Bringing Self-Kindness Into the Workplace: Exploring the Mediating Role of Self-Compassion in the Associations Between Attachment and Organizational Outcomes

Front Psychol. 2019 May 21;10:1148. doi: 10.3389/fpsyg.2019.01148. eCollection 2019.


Research has shown that individual differences in adult attachment predict several organizational outcomes. However, little is known about the mechanism that underlies these associations. The current study examines whether self-compassion can serve as a potential mediator explaining the associations between individual differences in attachment and organizational outcomes. Four outcome measures were evaluated: job performance (HPQ; Kessler et al., 2003), organizational citizenship behaviors (OCB) (Goodman and Svyantek, 1999), turnover intentions (Abrams et al., 1998), and emotional exhaustion (Schaufeli et al., 1996). In addition, participants (N = 202, response rate 81%) also completed several questionnaires assessing attachment style (ECR; Brennan et al., 1998) and self-compassion (SCS; Neff, 2003). Using structural equation modeling (SEM) for testing the research hypotheses, the hypothesized model was supported, with self-compassion mediating the relationship between attachment styles and all four work-related outcomes. The research findings suggest that self-compassion can provide a solid mechanism for understanding organizational outcomes and for understanding individual differences related to attachment functioning in the workplace.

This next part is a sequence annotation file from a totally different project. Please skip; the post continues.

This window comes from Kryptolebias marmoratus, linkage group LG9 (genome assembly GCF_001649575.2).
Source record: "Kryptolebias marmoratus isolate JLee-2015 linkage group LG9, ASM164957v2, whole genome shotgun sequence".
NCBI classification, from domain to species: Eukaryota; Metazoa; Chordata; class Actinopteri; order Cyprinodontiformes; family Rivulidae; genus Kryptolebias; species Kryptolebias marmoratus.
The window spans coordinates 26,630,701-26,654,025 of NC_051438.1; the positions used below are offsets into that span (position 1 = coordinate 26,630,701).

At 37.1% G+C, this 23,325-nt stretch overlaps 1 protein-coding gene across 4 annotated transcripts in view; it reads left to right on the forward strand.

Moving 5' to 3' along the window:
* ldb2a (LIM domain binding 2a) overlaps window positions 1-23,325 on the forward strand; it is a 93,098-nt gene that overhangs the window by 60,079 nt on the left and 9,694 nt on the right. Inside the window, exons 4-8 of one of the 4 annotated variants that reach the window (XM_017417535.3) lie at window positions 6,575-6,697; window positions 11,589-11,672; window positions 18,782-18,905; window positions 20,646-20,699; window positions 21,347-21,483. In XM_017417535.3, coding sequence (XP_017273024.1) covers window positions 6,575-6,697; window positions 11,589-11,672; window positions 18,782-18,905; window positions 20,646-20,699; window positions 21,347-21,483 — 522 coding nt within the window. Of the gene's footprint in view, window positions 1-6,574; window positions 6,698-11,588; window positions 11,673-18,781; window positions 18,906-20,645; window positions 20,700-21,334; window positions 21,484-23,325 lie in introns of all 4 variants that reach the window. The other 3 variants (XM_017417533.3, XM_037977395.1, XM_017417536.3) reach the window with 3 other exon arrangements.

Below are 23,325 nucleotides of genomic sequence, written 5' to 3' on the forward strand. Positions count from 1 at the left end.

Keywords: OCB; SEM; anxious attachment style; avoidance attachment style; emotional exhaustion; job performance; self-compassion; turnover intentions.